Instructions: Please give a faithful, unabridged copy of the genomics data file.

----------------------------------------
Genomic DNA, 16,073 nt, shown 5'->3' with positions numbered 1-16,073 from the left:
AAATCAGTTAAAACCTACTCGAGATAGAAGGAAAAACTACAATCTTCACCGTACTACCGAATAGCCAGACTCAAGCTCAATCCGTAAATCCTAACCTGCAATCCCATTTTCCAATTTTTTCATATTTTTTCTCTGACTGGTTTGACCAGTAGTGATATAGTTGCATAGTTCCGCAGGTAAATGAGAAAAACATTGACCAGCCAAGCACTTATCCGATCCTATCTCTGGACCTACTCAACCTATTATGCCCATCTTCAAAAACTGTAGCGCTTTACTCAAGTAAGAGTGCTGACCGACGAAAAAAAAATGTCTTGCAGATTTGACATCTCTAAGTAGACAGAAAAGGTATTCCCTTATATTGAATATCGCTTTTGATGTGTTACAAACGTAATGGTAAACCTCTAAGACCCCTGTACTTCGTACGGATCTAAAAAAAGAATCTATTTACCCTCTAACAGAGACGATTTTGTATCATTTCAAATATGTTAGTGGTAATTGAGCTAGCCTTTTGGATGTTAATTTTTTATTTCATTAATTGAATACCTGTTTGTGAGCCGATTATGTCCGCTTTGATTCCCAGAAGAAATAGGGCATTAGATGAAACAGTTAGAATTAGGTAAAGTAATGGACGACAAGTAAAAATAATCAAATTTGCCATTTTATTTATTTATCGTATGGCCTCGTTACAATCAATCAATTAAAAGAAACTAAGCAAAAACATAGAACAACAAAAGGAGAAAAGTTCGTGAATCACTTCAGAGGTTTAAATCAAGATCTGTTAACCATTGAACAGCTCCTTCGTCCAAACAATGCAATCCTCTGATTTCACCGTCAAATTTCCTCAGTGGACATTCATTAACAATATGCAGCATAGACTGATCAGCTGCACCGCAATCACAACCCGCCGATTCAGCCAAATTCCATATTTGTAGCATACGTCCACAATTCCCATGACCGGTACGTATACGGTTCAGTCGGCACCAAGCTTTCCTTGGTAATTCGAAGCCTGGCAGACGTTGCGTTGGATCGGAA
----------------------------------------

Genomic DNA, 16,073 nt, shown 5'->3' with positions numbered 1-16,073 from the left:
AAATCAGTTAAAACCTACTCGAGATAGAAGGAAAAACTACAATCTTCACCGTACTACCGAATAGCCAGACTCAAGCTCAATCCGTAAATCCTAACCTGCAATCCCATTTTCCAATTTTTTCATATTTTTTCTCTGACTGGTTTGACCAGTAGTGATATAGTTGCATAGTTCCGCAGGTAAATGAGAAAAACATTGACCAGCCAAGCACTTATCCGATCCTATCTCTGGACCTACTCAACCTATTATGCCCATCTTCAAAAACTGTAGCGCTTTACTCAAGTAAGAGTGCTGACCGACGAAAAAAAAATGTCTTGCAGATTTGACATCTCTAAGTAGACAGAAAAGGTATTCCCTTATATTGAATATCGCTTTTGATGTGTTACAAACGTAATGGTAAACCTCTAAGACCCCTGTACTTCGTACGGATCTAAAAAAAGAATCTATTTACCCTCTAACAGAGACGATTTTGTATCATTTCAAATATGTTAGTGGTAATTGAGCTAGCCTTTTGGATGTTAATTTTTTATTTCATTAATTGAATACCTGTTTGTGAGCCGATTATGTCCGCTTTGATTCCCAGAAGAAATAGGGCATTAGATGAAACAGTTAGAATTAGGTAAAGTAATGGACGACAAGTAAAAATAATCAAATTTGCCATTTTATTTATTTATCGTATGGCCTCGTTACAATCAATCAATTAAAAGAAACTAAGCAAAAACATAGAACAACAAAAGGAGAAAAGTTCGTGAATCACTTCAGAGGTTTAAATCAAGATCTGTTAACCATTGAACAGCTCCTTCGTCCAAACAATGCAATCCTCTGATTTCACCGTCAAATTTCCTCAGTGGACATTCATTAACAATATGCAGCATAGACTGATCAGCTGCACCGCAATCACAACCCGCCGATTCAGCCAAATTCCATATTTGTAGCATACGTCCACAATTCCCATGACCGGTACGTATACGGTTCAGTCGGCACCAAGCTTTCCTTGGTAATTCGAAGCCTGGCAGACGTTGCGTTGGATCGGAA